The ink on a judge's order dismissing the murder charge against Francisco Vazquez-Rosas didn't have time to dry before prosecutors re-indicted the defendant Thursday.
About 10 a.m., Judge James Bixler officially threw out the first murder indictment against Vazquez-Rosas because he said a grand jury considered a confession coerced by Las Vegas police.
By the afternoon, prosecutors presented evidence to another grand jury, which re-indicted Vazquez-Rosas on one count of murder related to his estranged wife.
Authorities allege Vazquez-Rosas choked his wife, Teresa Guzman, to death in December 2008 after an argument over their extramarital affairs and her desire to leave Las Vegas with their three children. Police believe Guzman's body ended up in a trash bin that was taken to the Apex landfill and probably will never be found.
Prosecutors had argued that even without the tainted confession, there was sufficient evidence presented to the first grand jury to sustain the murder indictment against Vazquez-Rosas.
While the evidence presented to the second grand jury was not immediately made public, prosecutors had Vazquez-Rosas' children, both under 7 years old at the time the incident is alleged to have occurred, testify before the first grand jury that they saw him kill their mother and dump her body in a trash bin.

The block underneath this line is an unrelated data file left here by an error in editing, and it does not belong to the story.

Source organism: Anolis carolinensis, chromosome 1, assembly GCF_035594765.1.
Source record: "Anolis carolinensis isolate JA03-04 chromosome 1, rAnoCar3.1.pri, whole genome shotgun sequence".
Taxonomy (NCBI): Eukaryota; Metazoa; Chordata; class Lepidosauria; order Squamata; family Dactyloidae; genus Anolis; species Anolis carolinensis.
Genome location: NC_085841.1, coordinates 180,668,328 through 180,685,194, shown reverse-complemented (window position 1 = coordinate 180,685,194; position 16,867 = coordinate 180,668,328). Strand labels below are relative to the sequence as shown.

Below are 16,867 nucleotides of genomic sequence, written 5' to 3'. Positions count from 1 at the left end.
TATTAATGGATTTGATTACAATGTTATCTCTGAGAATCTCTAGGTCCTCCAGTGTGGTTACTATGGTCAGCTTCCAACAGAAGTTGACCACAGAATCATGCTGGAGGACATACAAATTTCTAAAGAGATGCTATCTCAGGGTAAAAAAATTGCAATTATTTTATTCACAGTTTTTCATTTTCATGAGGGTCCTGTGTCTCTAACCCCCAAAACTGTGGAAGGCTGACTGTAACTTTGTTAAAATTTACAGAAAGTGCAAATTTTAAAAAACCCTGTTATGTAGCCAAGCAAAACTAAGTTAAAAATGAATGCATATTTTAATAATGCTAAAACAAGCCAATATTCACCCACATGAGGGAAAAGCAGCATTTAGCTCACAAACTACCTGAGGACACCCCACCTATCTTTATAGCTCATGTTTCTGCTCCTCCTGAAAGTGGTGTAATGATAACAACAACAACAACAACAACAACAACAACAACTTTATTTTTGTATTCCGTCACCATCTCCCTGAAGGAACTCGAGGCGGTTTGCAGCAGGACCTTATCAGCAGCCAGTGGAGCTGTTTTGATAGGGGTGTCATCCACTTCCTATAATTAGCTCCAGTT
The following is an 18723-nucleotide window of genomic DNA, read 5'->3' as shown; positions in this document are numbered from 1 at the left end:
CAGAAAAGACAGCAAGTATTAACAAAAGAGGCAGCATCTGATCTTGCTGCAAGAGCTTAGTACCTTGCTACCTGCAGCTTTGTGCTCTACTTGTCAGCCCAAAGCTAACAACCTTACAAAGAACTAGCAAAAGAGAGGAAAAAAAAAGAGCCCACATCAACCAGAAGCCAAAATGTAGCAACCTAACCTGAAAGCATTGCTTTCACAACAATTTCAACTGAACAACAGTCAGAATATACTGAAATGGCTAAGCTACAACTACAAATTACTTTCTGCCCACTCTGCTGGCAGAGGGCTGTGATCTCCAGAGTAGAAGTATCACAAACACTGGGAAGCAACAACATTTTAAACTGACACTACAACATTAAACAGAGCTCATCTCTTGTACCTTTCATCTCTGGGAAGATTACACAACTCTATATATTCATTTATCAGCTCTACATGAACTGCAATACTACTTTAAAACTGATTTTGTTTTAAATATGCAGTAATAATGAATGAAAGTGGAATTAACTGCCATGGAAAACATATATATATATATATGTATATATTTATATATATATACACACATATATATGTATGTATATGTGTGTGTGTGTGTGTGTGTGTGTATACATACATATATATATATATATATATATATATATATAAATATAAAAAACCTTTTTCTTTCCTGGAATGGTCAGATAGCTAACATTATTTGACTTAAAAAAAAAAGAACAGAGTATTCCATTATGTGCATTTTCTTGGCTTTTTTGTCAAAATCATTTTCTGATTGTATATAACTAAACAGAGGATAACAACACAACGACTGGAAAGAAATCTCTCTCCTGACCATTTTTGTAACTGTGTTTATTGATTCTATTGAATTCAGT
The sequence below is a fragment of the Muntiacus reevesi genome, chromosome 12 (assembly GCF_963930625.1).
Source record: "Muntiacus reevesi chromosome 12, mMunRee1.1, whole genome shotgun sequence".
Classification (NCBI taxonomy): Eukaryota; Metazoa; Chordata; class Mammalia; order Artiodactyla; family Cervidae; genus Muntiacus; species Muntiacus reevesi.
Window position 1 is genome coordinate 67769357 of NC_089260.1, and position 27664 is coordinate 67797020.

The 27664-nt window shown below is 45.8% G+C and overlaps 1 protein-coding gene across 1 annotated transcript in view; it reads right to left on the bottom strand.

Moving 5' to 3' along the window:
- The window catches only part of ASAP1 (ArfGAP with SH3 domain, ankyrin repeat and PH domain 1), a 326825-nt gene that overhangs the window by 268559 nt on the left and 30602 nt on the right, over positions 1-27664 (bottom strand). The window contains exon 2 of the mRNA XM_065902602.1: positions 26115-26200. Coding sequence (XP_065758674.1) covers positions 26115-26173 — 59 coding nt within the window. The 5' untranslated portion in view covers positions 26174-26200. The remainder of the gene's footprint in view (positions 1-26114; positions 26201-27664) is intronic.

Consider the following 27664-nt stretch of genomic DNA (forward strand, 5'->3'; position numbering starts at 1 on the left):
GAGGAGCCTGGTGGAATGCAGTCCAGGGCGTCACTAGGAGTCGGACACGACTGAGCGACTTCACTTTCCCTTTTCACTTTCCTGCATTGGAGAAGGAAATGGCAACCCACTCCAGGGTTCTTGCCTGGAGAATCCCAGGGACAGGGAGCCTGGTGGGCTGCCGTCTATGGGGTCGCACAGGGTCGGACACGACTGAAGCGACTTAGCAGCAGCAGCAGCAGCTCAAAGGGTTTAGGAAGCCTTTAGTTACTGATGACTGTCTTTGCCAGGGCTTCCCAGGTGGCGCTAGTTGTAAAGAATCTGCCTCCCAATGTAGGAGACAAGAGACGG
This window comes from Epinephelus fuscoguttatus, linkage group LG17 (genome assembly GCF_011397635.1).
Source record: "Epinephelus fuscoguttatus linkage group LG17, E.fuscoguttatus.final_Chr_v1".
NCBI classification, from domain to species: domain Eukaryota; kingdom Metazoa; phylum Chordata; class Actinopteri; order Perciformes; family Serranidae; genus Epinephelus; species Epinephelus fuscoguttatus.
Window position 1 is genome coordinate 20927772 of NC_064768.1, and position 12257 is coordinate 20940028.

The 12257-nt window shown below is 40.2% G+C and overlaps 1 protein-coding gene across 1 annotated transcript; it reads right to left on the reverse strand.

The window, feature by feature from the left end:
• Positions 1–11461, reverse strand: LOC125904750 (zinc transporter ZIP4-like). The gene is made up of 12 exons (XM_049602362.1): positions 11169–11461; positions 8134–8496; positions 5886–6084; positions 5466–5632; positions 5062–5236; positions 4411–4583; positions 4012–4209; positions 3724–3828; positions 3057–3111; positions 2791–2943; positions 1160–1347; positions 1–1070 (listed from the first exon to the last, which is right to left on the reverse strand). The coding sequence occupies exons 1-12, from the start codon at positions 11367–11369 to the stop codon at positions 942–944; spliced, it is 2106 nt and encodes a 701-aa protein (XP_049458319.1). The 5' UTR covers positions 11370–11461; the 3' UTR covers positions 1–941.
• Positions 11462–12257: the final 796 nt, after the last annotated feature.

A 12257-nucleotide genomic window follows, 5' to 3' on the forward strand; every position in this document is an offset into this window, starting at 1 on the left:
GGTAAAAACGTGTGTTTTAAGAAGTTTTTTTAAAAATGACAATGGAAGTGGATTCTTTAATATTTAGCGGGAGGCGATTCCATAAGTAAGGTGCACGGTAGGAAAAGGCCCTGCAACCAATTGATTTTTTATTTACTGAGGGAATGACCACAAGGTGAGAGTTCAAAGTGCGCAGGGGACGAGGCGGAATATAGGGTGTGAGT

Chief Deputy District Attorney Christopher Lalli said Thursday afternoon that the prosecution is still considering appealing Bixler's decision to the Nevada Supreme Court. Lalli said the appeal would be used to clarify some legal issues surrounding the dismissal of the first indictment.
Prosecutors rushed to the second grand jury after Bixler's ruling because Vazquez-Rosas is in the United States illegally and was facing deportation upon his release from jail. They were concerned if he was deported they would have missed their chance to try him on the murder charge.
According to jail records, Vazquez-Rosas remained in the Clark County Detention Center without bail late Thursday.
After learning about the second indictment Vazquez-Rosas' attorney, public defender Dan Silverstein, maintained that prosecutors don't have any substantial evidence against Vazquez-Rosas now that the confession has been thrown out.
"These have all been legal issues up until now. We haven't even gotten to a trial and the facts," Silverstein said.
Silverstein has previously questioned the veracity of the children's statements because of their youth and that one has changed her story at least once.
After Bixler's ruling, Silverstein said, "It's good to be in a jurisdiction that still respects the rights of illegal immigrants."
Vazquez-Rosas is scheduled to be arraigned in Bixler's courtroom Tuesday.